Individual-level modifiers can delay onset of limitations in basic activities of daily living (ADLs) among cognitively impaired individuals. We assessed whether these modifiers also delayed onset of limitations in instrumental ADLs (IADLs) among individuals at elevated dementia risk.


To determine whether modifiable individual-level factors delay incident IADL limitations among adults stratified by dementia risk.


Health and Retirement Study participants aged 65+ without activity limitations in 1998 or 2000 (n = 5,219) were interviewed biennially through 2010. Dementia probability, categorized in quartiles, was used to predict incident IADL limitations with Poisson regression. We estimated relative (risk ratio) and absolute (number of limitations) effects from models including dementia, individual-level modifiers (physical inactivity, smoking, no alcohol consumption, and depression) and interaction terms between dementia and individual-level modifiers.


Dementia probability quartile predicted incident IADL limitations (relative risk for highest versus lowest quartile = 0.44; 95% CI: 0.28-0.70). Most modifiers did not significantly increase risk of IADL limitations among the cognitively impaired. Physical inactivity (RR = 1.60; 95% CI: 1.16, 2.19) increased the risk of IADL limitations among the cognitively impaired. The interaction between physical inactivity and low dementia probability was statistically significant (p = 0.009) indicating that physical inactivity had significantly larger effects on incident IADLs among cognitively normal than among those with high dementia probability.


Physical activity may protect against IADL limitations while not smoking, alcohol consumption, and not being depressed do not afford substantial protection among the cognitively impaired. RESULTS highlight the need for extra support for IADLs among individuals with cognitive losses.



Multidomain Intervention of Diet, Exercise, Cognitive Training, and Vascular Risk Monitoring Versus Control to Prevent Cognitive Decline in At-Risk Elderly People

The Lancet, 2015 March (Online first)

DOI: 10.1016/S0140-6736(15)60461-5

A 2 year multidomain intervention of diet, exercise, cognitive training, and vascular risk monitoring versus control to prevent cognitive decline in at-risk elderly people (FINGER): a randomised controlled trial

Ngandu, Tiia et al.


Modifiable vascular and lifestyle-related risk factors have been associated with dementia risk in observational studies. In the Finnish Geriatric Intervention Study to Prevent Cognitive Impairment and Disability (FINGER), a proof-of-concept randomised controlled trial, we aimed to assess a multidomain approach to prevent cognitive decline in at-risk elderly people from the general population.


In a double-blind randomised controlled trial we enrolled individuals aged 60–77 years recruited from previous national surveys. Inclusion criteria were CAIDE (Cardiovascular Risk Factors, Aging and Dementia) Dementia Risk Score of at least 6 points and cognition at mean level or slightly lower than expected for age.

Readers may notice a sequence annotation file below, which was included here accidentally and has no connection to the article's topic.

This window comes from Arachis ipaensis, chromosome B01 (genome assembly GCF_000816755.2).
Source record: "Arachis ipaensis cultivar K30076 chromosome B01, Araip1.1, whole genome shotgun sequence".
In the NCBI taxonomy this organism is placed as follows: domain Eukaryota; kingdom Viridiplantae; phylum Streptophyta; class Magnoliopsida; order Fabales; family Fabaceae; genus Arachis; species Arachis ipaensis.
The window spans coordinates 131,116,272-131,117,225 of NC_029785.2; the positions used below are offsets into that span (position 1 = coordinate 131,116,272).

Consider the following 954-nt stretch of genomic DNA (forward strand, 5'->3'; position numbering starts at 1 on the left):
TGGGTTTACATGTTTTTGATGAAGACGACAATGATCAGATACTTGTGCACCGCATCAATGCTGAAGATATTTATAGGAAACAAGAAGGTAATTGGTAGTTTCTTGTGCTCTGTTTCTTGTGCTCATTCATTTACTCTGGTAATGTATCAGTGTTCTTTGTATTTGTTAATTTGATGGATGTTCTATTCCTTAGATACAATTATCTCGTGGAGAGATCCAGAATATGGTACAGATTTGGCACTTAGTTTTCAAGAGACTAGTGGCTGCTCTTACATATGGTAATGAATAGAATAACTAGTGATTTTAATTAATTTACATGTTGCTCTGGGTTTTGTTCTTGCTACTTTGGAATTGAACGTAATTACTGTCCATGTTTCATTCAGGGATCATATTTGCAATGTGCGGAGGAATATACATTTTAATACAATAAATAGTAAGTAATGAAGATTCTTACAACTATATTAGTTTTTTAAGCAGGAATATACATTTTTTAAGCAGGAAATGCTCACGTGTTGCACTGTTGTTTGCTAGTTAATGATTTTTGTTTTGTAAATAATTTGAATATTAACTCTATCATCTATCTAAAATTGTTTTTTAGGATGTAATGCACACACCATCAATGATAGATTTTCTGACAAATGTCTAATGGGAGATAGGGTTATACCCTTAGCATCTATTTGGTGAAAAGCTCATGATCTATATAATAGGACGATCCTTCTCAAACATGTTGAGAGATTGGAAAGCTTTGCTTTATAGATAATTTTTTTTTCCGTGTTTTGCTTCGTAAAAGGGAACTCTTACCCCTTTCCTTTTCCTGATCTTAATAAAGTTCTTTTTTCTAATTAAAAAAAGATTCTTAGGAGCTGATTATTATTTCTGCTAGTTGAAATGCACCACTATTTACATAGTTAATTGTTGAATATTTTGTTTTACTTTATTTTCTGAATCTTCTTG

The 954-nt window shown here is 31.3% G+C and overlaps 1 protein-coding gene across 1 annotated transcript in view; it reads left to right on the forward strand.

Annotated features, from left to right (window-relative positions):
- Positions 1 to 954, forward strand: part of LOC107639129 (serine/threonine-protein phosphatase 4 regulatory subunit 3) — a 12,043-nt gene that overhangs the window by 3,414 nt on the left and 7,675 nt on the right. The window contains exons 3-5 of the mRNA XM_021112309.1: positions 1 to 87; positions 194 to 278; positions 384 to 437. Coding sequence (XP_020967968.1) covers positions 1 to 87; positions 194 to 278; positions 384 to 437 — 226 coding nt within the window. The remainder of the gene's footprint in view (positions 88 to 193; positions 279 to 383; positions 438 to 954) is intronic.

We randomly assigned participants in a 1:1 ratio to a 2 year multidomain intervention (diet, exercise, cognitive training, vascular risk monitoring), or a control group (general health advice). Computer-generated allocation was done in blocks of four (two individuals randomly allocated to each group) at each site. Group allocation was not actively disclosed to participants and outcome assessors were masked to group allocation.

The primary outcome was change in cognition as measured through comprehensive neuropsychological test battery (NTB) Z score. Analysis was by modified intention to treat (all participants with at least one post-baseline observation). This trial is registered at, number NCT01041989.


Between Sept 7, 2009, and Nov 24, 2011, we screened 2654 individuals and randomly assigned 1260 to the intervention group (n=631) or control group (n=629). 591 (94%) participants in the intervention group and 599 (95%) in the control group had at least one post-baseline assessment and were included in the modified intention-to-treat analysis. Estimated mean change in NTB total Z score at 2 years was 0·20 (SE 0·02, SD 0·51) in the intervention group and 0·16 (0·01, 0·51) in the control group. Between-group difference in the change of NTB total score per year was 0·022 (95% CI 0·002–0·042, p=0·030). 153 (12%) individuals dropped out overall. Adverse events occurred in 46 (7%) participants in the intervention group compared with six (1%) participants in the control group; the most common adverse event was musculoskeletal pain (32 [5%] individuals for intervention vs no individuals for control).


Findings from this large, long-term, randomised controlled trial suggest that a multidomain intervention could improve or maintain cognitive functioning in at-risk elderly people from the general population.


Academy of Finland, La Carita Foundation, Alzheimer Association, Alzheimer’s Research and Prevention Foundation, Juho Vainio Foundation, Novo Nordisk Foundation, Finnish Social Insurance Institution, Ministry of Education and Culture, Salama bint Hamdan Al Nahyan Foundation, Axa Research Fund, EVO funding for University Hospitals of Kuopio, Oulu, and Turku and for Seinäjoki Central Hospital and Oulu City Hospital, Swedish Research Council, Swedish Research Council for Health, Working Life and Welfare, and af Jochnick Foundation.


Copyright © 2015 Elsevier Limited except certain content provided by third parties.